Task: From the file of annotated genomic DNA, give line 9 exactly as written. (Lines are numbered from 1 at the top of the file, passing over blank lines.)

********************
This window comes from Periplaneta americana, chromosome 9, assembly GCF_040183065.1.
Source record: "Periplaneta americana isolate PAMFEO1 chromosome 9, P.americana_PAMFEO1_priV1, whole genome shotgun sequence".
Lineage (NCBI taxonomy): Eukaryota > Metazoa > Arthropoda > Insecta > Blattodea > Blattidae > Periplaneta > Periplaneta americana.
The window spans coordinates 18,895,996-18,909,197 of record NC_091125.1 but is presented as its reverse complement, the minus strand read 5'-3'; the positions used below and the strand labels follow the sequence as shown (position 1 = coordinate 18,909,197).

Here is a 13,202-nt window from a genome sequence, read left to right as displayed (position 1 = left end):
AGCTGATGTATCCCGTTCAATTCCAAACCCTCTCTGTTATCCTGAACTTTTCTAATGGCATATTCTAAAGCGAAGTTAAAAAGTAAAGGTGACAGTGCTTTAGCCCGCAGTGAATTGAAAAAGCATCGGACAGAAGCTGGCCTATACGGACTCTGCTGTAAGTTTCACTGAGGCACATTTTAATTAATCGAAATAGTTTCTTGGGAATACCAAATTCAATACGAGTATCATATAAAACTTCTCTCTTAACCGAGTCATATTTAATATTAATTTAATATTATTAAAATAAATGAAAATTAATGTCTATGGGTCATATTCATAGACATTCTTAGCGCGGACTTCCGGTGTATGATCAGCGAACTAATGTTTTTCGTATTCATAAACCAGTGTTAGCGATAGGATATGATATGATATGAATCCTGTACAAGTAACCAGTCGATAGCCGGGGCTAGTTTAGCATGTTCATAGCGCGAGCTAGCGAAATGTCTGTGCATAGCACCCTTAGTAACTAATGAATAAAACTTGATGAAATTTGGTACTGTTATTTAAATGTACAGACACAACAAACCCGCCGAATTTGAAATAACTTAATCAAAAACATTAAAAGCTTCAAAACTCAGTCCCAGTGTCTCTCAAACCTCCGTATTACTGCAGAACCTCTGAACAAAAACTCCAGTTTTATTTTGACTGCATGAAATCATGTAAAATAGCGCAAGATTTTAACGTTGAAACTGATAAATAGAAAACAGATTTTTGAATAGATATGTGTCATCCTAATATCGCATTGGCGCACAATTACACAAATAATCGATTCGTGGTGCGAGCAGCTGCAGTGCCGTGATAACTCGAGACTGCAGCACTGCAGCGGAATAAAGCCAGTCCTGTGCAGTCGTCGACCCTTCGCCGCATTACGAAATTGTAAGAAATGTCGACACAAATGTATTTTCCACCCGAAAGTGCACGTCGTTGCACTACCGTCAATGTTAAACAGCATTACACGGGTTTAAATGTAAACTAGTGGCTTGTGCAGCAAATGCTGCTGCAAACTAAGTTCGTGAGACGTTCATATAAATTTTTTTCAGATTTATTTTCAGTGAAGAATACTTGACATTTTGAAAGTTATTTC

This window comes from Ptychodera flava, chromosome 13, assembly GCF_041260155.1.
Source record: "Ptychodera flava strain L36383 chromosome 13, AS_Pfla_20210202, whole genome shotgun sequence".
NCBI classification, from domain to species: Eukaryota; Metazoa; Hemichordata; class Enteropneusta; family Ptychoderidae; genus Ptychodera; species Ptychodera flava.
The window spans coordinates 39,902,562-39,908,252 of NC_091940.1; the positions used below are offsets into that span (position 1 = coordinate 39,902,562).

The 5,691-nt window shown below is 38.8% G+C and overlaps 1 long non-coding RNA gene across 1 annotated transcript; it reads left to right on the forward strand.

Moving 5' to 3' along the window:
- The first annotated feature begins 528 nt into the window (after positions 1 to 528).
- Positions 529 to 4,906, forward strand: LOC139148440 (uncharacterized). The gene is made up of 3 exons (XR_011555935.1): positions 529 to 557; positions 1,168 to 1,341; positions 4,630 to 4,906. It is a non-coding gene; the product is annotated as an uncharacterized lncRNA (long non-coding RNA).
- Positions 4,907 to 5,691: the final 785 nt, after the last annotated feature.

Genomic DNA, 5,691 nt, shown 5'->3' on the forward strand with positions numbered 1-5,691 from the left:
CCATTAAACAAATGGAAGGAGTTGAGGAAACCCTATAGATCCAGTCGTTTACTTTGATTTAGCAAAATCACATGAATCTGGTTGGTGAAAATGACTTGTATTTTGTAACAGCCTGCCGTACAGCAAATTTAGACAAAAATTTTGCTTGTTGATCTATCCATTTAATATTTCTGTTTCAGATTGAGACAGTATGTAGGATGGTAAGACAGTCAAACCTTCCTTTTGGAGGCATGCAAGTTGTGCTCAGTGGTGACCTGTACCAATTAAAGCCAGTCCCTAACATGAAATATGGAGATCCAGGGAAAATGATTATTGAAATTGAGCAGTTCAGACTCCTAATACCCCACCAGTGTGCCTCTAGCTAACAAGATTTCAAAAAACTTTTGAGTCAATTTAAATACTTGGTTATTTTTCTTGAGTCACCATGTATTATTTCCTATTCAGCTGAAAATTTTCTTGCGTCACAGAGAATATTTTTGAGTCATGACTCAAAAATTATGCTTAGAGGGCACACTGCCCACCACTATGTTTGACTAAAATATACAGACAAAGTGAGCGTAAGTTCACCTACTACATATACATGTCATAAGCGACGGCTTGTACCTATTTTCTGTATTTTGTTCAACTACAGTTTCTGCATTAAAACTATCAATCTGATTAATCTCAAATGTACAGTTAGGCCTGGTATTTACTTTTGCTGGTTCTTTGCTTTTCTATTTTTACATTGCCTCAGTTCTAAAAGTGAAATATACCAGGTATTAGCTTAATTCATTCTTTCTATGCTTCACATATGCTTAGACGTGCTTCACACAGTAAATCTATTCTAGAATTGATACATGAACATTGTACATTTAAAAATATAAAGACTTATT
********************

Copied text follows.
NCBI classification, from domain to species: Eukaryota; Metazoa; Hemichordata; class Enteropneusta; family Ptychoderidae; genus Ptychodera; species Ptychodera flava.